Tuesday, October 14, 2008

The Singularity is Near - When Humans Transcend Biology

Okay so the economy graphs and going up and down recently a bit like a fairground rollercoaster or the preffered sea patterns of surfers but there is one graph that has only been on the increase since 1900.

It's the tech curve graph.

Recently I was browsing in a book store and increasingly I gravitate to the easy read science section while my girlfriend stalks the psychology and brain related materials. One book stuck out literally and semantically for me - it was the big black one called The Singularity Is Near: When Humans Transcend Biology (Viking Penguin, ISBN 0-670-03384-7) by Raymond Kurzweil. Within seconds of looking at the index I knew I was going to buy it. Kurzweil is a futurist who has been involved in numerous fields including speech recognition, text to speech synthesis, AI and also developed electronic keyboards (aka the Kurzweil synth series). He has distilled the learnings he has learned and created this book which tries to predict where we are going while backing it up with a serious amount of empirical data. I learned today that the book is also going to be a movie.

I'm half way through but even when the book isn't in front of me it's in the back of my mind.

In the first quarter of the book data is aggregated on all the facets of technology which are experiencing exponential growth. The most famous of these is something known to many which is the Moores Law concerning the number of transistors that can be placed inexpensively on an integrated circuit. This has increased exponentially, doubling approximately every two years.

Moore's Law The Fifth Paradigm, Calculations per Second per $1,000, Logarithmic Plot

Be sure to keep in mind that these are log plots, so a straight line is really an exponential curve - like the ones shown below i.e. screaming off the charts and through the ceiling.

The book goes on to illustate the point that technology is exploding on all fronts with expoential plots of other technologies experiencing exponential changes

  • Dynamic RAM size (smallest feature sizes decreasing exponentially)
  • Dynamic RAM price performance (improving exponentially)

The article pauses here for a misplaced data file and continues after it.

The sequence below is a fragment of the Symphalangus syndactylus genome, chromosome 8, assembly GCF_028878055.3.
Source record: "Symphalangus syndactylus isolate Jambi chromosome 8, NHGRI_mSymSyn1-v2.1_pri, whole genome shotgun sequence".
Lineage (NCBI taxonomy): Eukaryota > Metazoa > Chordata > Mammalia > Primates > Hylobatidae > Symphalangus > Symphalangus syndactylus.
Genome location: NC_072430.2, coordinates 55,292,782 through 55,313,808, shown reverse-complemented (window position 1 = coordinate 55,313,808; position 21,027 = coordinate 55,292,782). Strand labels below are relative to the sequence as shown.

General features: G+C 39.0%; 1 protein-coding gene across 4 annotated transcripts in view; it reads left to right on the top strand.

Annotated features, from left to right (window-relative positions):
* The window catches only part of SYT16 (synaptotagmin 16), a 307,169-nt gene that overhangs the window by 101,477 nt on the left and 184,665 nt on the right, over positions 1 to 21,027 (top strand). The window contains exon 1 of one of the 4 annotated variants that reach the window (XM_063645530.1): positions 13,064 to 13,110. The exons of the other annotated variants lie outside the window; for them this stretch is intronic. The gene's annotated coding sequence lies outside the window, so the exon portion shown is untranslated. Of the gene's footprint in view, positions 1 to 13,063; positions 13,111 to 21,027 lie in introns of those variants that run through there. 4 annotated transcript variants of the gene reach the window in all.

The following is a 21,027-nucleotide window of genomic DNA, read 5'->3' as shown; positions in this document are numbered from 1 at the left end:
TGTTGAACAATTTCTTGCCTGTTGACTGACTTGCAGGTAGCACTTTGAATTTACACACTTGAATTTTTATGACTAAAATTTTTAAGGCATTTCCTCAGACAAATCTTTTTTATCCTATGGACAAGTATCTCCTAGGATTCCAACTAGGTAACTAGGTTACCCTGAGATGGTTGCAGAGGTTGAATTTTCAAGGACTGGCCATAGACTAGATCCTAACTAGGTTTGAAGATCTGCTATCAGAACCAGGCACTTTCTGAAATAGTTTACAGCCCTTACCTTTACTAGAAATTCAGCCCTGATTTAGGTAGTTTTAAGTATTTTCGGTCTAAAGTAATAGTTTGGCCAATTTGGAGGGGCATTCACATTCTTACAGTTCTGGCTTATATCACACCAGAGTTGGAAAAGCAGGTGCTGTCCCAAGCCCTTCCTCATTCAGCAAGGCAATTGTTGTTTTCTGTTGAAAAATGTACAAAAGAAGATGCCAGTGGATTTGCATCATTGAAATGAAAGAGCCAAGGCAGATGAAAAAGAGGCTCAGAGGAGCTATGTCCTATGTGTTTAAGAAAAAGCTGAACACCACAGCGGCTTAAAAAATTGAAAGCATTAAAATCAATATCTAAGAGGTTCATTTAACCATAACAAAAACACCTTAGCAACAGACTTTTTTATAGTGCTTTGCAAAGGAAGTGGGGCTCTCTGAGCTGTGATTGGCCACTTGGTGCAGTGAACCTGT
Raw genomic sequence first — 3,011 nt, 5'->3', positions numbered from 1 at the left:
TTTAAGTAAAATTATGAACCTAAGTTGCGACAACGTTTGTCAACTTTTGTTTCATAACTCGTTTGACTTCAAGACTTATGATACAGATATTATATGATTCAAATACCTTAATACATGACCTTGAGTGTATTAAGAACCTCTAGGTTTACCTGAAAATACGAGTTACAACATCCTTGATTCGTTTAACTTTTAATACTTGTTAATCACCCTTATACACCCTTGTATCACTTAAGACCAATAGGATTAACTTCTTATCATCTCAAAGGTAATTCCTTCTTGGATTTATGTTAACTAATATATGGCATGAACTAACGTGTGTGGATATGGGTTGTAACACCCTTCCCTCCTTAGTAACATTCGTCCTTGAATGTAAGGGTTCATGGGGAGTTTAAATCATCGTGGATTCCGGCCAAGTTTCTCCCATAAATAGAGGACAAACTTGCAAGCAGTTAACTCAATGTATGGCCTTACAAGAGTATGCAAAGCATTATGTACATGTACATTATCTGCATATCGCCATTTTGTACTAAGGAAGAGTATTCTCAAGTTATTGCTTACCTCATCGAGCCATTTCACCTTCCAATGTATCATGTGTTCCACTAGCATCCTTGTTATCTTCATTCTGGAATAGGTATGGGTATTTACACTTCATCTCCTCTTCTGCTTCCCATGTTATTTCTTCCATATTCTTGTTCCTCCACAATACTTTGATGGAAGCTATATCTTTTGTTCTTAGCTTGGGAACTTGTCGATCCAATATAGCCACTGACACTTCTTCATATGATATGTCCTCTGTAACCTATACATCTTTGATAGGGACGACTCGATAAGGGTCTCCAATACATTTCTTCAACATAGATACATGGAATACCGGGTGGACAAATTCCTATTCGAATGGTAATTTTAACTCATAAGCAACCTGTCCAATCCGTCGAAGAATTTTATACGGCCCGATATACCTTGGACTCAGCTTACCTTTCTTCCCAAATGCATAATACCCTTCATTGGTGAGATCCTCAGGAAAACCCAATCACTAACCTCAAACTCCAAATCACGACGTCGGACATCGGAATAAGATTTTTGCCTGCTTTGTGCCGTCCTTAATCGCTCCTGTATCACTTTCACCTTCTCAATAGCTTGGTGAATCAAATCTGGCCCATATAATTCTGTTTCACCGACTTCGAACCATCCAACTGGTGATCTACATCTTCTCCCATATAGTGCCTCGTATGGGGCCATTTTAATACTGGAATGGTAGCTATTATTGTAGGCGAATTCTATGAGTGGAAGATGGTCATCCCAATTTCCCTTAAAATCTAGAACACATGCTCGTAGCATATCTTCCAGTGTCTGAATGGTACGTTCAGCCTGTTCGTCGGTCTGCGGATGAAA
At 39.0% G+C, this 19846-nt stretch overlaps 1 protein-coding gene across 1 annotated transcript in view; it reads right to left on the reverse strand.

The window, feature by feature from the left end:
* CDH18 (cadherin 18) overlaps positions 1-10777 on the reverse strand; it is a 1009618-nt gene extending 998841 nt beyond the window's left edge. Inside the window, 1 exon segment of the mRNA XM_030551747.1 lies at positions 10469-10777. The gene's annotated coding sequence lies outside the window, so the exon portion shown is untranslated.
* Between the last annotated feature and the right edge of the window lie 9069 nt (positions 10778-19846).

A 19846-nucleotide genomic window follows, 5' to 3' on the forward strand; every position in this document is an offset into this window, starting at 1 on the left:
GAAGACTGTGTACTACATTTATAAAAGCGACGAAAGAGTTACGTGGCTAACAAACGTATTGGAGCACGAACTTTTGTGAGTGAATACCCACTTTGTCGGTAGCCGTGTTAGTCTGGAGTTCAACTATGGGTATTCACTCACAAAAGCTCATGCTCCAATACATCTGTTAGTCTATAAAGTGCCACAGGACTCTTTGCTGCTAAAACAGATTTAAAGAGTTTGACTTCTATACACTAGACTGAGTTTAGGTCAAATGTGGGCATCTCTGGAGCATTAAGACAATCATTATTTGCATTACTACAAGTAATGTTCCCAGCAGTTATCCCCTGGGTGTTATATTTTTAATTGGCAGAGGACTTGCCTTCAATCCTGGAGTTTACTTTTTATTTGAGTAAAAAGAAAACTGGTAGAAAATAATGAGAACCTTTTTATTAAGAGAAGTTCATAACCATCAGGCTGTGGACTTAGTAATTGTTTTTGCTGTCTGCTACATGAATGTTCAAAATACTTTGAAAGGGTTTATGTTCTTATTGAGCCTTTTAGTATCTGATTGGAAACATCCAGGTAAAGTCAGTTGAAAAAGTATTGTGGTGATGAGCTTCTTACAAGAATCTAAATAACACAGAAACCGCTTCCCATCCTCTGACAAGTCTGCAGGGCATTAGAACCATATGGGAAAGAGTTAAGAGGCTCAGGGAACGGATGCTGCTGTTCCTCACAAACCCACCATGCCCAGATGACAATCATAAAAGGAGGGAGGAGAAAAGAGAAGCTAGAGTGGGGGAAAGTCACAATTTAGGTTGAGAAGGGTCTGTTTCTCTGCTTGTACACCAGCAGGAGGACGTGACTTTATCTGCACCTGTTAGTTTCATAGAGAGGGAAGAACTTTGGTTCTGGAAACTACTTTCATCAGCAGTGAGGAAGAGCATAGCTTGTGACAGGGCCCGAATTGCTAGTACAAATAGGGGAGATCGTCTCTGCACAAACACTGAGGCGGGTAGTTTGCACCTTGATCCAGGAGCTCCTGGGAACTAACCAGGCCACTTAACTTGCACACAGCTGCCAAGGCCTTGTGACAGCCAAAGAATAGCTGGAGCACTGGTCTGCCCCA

• Average Transistor price (decreasing exponentially)
  • Transistor Manufacturing costs (decreasing exponentially)
  • Microprocessor clock speeds (increasing exponentially)
  • Microprocessor costs (decreasing exponentially)
  • Transistors per microprocessor (increasing exponentially)
  • Processor performance (increasing exponentially)
  • DNA sequencing costs per base pair (decreasing exponentially)
  • Random Access Memory bits per dollar (increasing exponentially)
  • Magnetic data storage bits per dollar (increasing exponentially)
  • Wireless Internet and phone services price performance (increasing exponentially)
  • Number of Internet hosts (increasing exponentially)
  • Bytes of Internet traffic (increasing exponentially)
  • Internet backbone bandwidth (increasing in a very terraced, quasi-exponential manner)
  • Mechanical device sizes (decreasing exponentially)
  • Number of scientific citations for nanotechnology research (increasing exponentially)
  • Number of U.S. nanotech patents (increasing exponentially)

All the graphs for this book are online : http://singularity.com/charts/

Reading through each of these sections and seeing the actual data leaves you in no doubt that we are in a period of cataclysmic transformation. You may have had a hunch that computers are bigger and more powerful and may someday replicate human thinking but Kurzweil shows you that its nigh on inevitable.

There are four key themes in his book:

  1. That a technological-evolutionary point known as "the singularity" exists as an achievable goal for humanity (the exact nature of the point is an arbitrarily high level of technology).